This blog resumes creating a fictional business focusing on about suppliers.

We begin by creating a small suppliers list using Excels random number function.

__What is a random number?__

Computers are predictable in their computation power as it is possible to select a different number at a certain time. The number is always between 0 and 1. Wikipedia (2001-present) [accessed 25 April 2012] has a good overview about Random Number Generators.

Excel has two in-built functions called RAND and RANDBETWEEN as both function returns a number between 0 and 1 to many decimal places after a decimal point.

Take note that each time there is a change in a cell or formula. Excel will by default update all calculations automatically. For functions like RAND and RANDBETWEEN is calculated with a new number.

If the random result appears suitable for business data, we simply copy or cut and paste the values in another cell or range of cells in order to preserve the data.

__Why do we require the random?__

To generate a fictional data for business, we need the computer to select different numbers for a range of items like company supplier names and eventually select supplier’s goods and prices. In essence, the computer will select a supplier name from a database.

__How do I get a random number?__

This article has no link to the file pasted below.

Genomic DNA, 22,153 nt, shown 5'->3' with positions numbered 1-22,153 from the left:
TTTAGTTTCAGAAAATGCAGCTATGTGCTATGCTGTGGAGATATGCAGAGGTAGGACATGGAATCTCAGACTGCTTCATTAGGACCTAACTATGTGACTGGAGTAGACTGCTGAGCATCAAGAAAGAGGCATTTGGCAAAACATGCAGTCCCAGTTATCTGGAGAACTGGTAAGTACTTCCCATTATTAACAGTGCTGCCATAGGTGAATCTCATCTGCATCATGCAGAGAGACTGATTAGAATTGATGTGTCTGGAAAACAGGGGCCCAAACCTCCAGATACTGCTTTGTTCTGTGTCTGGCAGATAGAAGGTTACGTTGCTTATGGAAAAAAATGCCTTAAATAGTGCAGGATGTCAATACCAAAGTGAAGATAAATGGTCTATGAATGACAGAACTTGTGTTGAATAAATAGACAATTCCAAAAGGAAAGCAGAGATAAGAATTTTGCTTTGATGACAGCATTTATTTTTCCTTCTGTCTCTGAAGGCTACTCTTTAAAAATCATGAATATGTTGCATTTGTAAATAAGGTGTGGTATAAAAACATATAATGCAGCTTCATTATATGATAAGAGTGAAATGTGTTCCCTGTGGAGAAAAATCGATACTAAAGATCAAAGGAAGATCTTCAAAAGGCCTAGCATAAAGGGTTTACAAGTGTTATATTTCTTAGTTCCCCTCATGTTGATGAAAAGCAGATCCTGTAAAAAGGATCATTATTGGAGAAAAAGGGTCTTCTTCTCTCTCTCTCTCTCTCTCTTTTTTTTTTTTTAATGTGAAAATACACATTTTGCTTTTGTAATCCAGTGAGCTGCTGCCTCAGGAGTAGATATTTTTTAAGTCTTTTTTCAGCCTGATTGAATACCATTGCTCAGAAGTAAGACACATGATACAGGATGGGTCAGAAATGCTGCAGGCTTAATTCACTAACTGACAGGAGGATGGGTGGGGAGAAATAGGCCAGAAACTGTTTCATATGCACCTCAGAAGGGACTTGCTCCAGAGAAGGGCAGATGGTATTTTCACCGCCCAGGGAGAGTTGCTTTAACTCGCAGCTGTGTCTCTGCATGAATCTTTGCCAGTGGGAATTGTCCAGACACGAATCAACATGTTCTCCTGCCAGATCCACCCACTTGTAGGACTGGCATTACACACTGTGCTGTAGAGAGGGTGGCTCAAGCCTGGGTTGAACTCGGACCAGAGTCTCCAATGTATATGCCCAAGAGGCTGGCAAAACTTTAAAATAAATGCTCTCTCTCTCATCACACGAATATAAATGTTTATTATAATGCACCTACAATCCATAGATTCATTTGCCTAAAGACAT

The picture attached shows when we enter “=RAND()” formula in Excel. We need the brackets as the results returning to a cell contains no extra information provided.

Thus, to generate a number between 1 and 10, we need to change “=RAND()” as “=INT(RAND()*10)+1)”. The use of INT is another formula to return an integer that the decimal point is not expressed.

On the other hand, =RANDBETWEEN(Bottom,Top) needs information about the lowest number namely Bottom and the highest number Top. The picture below shows the difference between these two functions.

This can be simplified by using =RANDBETWEEN(1,10) which produces the same results as =INT(RAND()*10+1) does.

__How to make a random list of supplier names?__

To achieve this, we need a list that expected not to change when the RAND() function is called. The small list here is shown as an example.

The next picture introduces another column called Result.

I use the VLOOKUP formula (short for vertical lookup) to ask Excel return the supplier name from a range of cells. The information for the formula is as follows. VLOOKUP(

Thus, when combining both the random information above with the VLOOKUP, the formula to enter becomes =VLOOKUP(RANDBETWEEN(1,5),$A$3:$B$8,2,FALSE)

The $ dollar signs are important in the formula to keep the range of cells the same should we drag the list down like the next picture shows. It is a matter of personal choice on how large the list can go.

The next blog will apply these principles into a VBA module.

Til then, Peter.